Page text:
The removal of specific ions or compounds from dilute aqueous solution and concentrating them in another aqueous phase is desirable in many metallurgical and waste water treating processes. Processes which have been used or suggested towards this goal, and which reflect on the present invention, are the following:
1. Extraction into an organic phase which may contain a complexing or ion exchange agent followed by reextraction into another aqueous phase having a high concentration of another ion of the same polarity.
2. Liquid membrane permeation with a membrane which allows permeation of the specific ions or compounds in one form, followed by reaction with a dissolved chemical encapsulated as an aqueous phase inside the membrane so as to convert the permeating ions or compounds into a nonpermeating species, i.e. by neutralization or precipitation. See, for example, U.S. Pat. Nos. 3,617,546 and 3,637,488.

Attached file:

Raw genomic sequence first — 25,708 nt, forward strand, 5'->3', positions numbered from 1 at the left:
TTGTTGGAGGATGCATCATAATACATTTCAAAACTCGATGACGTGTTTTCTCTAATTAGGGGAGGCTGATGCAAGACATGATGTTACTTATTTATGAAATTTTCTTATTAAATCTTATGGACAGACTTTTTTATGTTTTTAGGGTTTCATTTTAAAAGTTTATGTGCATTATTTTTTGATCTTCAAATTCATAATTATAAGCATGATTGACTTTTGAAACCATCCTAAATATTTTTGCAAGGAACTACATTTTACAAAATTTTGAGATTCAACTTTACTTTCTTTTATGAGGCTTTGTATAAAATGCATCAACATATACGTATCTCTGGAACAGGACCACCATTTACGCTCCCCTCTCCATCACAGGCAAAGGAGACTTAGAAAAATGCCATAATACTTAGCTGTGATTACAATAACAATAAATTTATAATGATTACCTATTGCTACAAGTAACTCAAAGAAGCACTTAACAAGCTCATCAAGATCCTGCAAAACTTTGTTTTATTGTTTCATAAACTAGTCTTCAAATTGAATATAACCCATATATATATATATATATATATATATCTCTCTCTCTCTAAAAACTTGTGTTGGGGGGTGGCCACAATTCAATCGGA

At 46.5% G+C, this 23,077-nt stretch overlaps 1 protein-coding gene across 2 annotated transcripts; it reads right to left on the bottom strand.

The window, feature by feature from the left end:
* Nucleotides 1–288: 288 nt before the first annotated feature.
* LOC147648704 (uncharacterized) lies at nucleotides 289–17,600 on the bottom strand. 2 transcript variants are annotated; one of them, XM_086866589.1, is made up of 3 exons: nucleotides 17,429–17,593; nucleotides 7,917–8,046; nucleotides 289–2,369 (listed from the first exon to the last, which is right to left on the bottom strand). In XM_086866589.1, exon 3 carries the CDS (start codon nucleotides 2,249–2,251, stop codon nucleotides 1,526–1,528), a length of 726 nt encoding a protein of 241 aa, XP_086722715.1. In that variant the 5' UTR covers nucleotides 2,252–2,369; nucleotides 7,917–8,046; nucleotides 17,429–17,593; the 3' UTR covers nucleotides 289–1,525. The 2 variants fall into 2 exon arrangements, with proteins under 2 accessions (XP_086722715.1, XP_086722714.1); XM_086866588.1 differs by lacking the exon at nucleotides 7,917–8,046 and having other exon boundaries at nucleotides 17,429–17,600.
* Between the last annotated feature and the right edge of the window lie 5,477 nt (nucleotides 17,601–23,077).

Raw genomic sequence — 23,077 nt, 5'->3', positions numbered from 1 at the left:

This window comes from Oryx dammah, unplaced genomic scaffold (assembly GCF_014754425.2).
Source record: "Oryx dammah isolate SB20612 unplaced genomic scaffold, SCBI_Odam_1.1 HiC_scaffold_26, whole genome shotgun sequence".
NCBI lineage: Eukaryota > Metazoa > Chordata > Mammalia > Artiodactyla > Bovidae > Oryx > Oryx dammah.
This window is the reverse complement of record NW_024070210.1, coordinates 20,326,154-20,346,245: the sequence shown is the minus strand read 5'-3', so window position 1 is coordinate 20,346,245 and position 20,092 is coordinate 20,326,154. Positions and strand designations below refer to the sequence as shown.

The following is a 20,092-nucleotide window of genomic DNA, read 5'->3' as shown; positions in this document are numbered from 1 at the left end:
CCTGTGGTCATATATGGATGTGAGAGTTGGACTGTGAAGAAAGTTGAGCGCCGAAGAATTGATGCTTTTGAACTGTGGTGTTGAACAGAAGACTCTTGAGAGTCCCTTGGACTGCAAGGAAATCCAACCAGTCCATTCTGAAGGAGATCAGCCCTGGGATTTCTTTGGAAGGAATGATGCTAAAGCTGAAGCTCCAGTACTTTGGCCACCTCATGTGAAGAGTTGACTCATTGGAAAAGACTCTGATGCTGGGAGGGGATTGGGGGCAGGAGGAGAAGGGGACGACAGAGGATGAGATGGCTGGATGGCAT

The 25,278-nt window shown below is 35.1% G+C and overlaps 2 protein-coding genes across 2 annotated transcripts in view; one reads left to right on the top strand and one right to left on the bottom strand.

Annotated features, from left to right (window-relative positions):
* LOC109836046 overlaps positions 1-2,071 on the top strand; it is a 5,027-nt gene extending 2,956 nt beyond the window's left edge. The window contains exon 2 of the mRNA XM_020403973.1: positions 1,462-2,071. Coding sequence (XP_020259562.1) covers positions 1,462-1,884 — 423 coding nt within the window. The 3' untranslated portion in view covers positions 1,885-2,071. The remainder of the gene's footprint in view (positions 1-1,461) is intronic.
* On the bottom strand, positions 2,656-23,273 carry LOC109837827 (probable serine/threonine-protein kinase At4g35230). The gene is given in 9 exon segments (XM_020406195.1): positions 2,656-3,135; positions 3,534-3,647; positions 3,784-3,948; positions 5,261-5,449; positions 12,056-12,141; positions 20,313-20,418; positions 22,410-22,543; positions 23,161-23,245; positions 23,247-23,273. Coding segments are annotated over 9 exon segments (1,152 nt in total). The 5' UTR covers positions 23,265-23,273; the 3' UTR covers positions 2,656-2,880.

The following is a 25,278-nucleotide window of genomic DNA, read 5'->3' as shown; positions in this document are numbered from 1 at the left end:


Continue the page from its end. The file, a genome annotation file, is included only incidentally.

In a liquid membrane process for removing ions from solution which comprises contacting a feed solution containing a first ion with an emulsion, said emulsion comprising an external phase which is immiscible with said feed solution and contains a complexing agent, said complexing agent being capable of forming a first complex with said first ion, said first complex being soluble in said external phase, and an internal phase, the improvement which comprises providing a second ion in the internal phase of the emulsion, said second ion being capable of converting said first complex to a second complex by replacing said first ion in said first complex, said second complex being also soluble in said external phase, whereby the first ion diffuses from said feed solution into said internal phase, and said second ion diffuses from said internal phase into said feed solution. Thus, the process of the instant invention does not convert the first ion into a nonpermeable form in the internal phase of the emulsion as is the case for the processes in U.S. Pat. Nos. 3,617,546 and 3,637,488. Instead, the first ion is maintained in the internal phase in a permeable form chemically identical to the form in which it exists in the feed solution. More particularly the instant invention comprises maintaining the concentration of the second ion in the feed solution at a sufficiently low level to allow formation of the first complex at the interface of the external phase of the emulsion and the solution, and maintaining the concentration of the second ion in the internal phase of the emulsion at a concentration sufficiently high to convert said first complex into a second complex. The first ion is preferably a metal ion in either a cationic or anionic form--for example, cupric ion or a complex ion, comprising a metal component such as HgCL4. Ions may be removed from aqueous solutions and accumulated within water-in-oil emulsions by means of this process. To remove metal ions, a complexing agent--for example, an oil-soluble ion-exchange compound, is provided in the external, i.e. membrane, phase of the water-in-oil emulsion. The ion-exchange compound will be selected to be able to combine selectively with metal ion in a manner functionally related to the presence of a second ion--for example, hydrogen ion, in the aqueous solution. In the case of cupric ion, the ion-exchange compound may be selected from the group consisting of aromatic and aliphatic hydroxyoximes and quinolines, amines and other nitrogen compounds. In the case of other ions, those skilled in the art will be able to select the ion-exchange compound in accordance with the chemical identity of the ion which is to be removed and the principles of the invention disclosed herein.